KANKAKEE — Youth around the city of Kankakee are rolling up their sleeves and getting to work this summer, and according to Kankakee Mayor Chris Curtis, their efforts are both needed and appreciated.

“We’ve got a lot of work that we are trying to get done in the city of Kankakee,” Curtis said.

A total of 31 young people ages 15 to 21 have taken on city jobs this summer, and of those 31 workers, 24 were hired through the KEYS (Kankakee Employment of Youth Summer) work program.

KEYS is a new initiative this year created using American Rescue Plan Act funding.

Curtis said the city allocated $160,000 in ARPA funding for one year of the program, and about $120,000 to $125,000 of that money is being utilized.

The unused funding from this year’s program can hopefully be earmarked to continue it next summer, he said.

He said he would like the program to continue for at least two or three years before being re-evaluated, and ideally, he wants it to continue every summer for the remainder of his term as mayor.

“Everybody is always saying the youth need something to do in the summer, and instead of just hanging out with nothing to do, this teaches them life skills,” he said.


The program gives youth who reside in the city of Kankakee the opportunity to work 35 to 40 hours per week and earn $15 per hour.

Work ranges from helping in the city’s various offices or the Kankakee Public Library, to selling city vehicle stickers, landscaping and painting sidewalks, streets and light poles.

“It’s a win-win,” Curtis said. “They are going to help us get caught up on some things that haven’t been able to be taken care of for the last several years, and we’re going to help them by giving them a paycheck, but more importantly, hopefully, a future reference that leads them to a bigger and better job.”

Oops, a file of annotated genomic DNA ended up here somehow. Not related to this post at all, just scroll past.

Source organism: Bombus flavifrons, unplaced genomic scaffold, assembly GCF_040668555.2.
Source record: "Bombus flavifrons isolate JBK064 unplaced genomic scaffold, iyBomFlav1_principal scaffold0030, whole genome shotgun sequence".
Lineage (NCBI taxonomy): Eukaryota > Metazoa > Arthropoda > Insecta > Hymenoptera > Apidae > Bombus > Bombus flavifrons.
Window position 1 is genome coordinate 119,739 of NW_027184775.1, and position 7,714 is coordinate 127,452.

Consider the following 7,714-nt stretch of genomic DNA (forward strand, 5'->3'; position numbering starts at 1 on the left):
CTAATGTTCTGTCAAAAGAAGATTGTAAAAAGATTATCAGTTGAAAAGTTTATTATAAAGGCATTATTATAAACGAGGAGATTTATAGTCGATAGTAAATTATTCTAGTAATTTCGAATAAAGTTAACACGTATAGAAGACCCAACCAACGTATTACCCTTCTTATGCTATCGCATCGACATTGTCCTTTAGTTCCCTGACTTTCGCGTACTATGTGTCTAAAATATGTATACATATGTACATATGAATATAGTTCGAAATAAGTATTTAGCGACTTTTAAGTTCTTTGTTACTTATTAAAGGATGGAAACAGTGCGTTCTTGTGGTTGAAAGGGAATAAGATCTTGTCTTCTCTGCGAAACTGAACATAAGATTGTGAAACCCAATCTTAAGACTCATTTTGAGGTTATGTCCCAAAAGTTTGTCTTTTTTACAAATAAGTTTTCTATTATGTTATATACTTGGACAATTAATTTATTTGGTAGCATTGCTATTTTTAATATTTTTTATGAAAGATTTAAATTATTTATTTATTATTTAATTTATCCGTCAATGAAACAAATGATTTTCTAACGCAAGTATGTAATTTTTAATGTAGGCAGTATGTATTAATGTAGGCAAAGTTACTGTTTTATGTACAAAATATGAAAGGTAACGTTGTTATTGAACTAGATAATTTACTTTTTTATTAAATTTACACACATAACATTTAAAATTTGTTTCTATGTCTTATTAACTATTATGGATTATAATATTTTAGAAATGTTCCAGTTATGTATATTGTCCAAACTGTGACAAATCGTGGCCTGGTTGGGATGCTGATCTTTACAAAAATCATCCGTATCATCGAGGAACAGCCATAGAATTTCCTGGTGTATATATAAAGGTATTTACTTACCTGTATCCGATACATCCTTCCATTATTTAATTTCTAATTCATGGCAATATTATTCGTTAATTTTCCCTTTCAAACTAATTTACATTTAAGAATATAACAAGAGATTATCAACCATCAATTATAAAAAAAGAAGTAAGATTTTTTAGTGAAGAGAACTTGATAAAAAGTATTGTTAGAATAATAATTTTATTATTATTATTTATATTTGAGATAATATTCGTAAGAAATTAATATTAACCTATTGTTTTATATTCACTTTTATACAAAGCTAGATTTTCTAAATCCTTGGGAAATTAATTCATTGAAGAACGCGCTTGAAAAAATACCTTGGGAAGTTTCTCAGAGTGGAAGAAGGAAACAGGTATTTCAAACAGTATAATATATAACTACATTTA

The youth also participate in an orientation and various “lunch and learn” training sessions, which focus on professional skills like interviewing, resume building, making a good first impression, providing customer service and dressing for success.

The program began June 6 and will be running for eight weeks through Aug. 5. The deadline to apply was May 16.

Curtis also noted that, as long as participants show up to work every day on time, stick with the program for the whole summer and give it their best effort, he would be happy to provide references for any KEYS worker.


Carolyn Croswell, the city’s human resources director, said 62 applications were submitted for KEYS, and every youth who applied correctly and met the program’s criteria was given a job.

“We hired 100 percent of people who applied and did everything by the book,” she said.

Additionally, a few names of youth who met the criteria but applied late are being kept on file in case one of their peers is unable to fulfill their obligations.

Croswell noted more youth applied than there were spots available, but the city found ways to accommodate everyone.

“We made spots for those who qualified and did everything they were supposed to do,” she said. “We wanted to get them all in, so we really had our departments step up and hire more kids.”

Croswell said the reactions of youth when she calls to offer them a position “always makes me tingle a little bit,” with many making exclamations to their parents in the background.

Their excitement shows in the HR office as well.

“One student hugged me, they were so glad to get their first job,” she recalled.

Areas where youth are working include the Kankakee Public Library, Mayor Chris Curtis’ office, and other city departments such as the Department of Public Works, the Economic & Community Development Agency, Building & Code Enforcement, Human Resources, Finance and the city’s Utilities and Sewer departments.

In addition to job skills in those particular areas, the program also focuses on financial smarts and what to do with a paycheck, Croswell noted.

“For many of our kids, this is their first job,” she said. “They’ve never worked before, and so we know that being able to have a real resume and put that you worked for the city of Kankakee on there will open doors for you.”


Stephanie Markham joined the Daily Journal in February 2020 as the education reporter. She focuses on school boards as well as happenings and trends in local schools. She earned her B.A. in journalism from Eastern Illinois University.

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